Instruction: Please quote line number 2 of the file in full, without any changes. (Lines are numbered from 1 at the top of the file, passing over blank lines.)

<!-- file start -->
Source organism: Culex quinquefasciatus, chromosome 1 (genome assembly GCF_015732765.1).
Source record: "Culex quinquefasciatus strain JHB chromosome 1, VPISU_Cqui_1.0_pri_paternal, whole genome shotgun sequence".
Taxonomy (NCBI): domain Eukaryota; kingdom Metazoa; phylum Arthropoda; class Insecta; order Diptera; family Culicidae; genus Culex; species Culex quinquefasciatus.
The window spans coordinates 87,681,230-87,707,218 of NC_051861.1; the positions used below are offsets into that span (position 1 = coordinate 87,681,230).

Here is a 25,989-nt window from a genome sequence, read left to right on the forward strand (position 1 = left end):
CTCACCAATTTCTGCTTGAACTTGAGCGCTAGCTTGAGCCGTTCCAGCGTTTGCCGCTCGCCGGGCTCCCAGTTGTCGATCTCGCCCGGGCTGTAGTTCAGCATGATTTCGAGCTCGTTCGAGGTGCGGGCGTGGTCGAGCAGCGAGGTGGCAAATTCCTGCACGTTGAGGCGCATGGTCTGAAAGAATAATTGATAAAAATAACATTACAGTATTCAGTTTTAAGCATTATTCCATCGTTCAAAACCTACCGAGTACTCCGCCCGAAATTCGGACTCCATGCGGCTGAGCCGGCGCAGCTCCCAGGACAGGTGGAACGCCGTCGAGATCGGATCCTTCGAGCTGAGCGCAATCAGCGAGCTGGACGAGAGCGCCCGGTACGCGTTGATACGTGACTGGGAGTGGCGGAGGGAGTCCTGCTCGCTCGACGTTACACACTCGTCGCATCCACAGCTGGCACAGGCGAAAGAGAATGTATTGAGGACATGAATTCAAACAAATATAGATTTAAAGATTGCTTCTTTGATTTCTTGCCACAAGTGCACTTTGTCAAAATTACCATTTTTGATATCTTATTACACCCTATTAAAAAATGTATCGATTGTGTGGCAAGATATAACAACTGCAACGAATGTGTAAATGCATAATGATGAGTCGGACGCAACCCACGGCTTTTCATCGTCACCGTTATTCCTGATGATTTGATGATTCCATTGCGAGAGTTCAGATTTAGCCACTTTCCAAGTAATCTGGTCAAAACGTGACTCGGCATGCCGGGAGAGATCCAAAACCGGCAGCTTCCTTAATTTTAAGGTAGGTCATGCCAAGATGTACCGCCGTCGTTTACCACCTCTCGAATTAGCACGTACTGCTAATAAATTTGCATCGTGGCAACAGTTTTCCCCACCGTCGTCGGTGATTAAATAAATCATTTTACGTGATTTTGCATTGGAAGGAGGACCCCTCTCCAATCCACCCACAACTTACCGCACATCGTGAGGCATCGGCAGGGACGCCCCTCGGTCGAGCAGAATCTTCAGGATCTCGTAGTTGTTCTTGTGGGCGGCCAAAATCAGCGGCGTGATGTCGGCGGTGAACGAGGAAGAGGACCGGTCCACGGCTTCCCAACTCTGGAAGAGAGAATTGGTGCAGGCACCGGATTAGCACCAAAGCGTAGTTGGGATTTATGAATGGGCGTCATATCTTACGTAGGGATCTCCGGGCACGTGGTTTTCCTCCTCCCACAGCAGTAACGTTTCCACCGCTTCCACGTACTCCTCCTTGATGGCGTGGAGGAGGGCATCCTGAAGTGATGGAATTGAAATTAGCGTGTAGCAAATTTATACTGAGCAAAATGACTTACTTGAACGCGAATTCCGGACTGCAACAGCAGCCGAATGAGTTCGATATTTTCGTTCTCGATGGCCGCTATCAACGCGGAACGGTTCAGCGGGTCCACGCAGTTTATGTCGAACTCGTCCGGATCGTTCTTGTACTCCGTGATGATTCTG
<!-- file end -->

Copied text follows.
Source record: "Culex quinquefasciatus strain JHB chromosome 1, VPISU_Cqui_1.0_pri_paternal, whole genome shotgun sequence".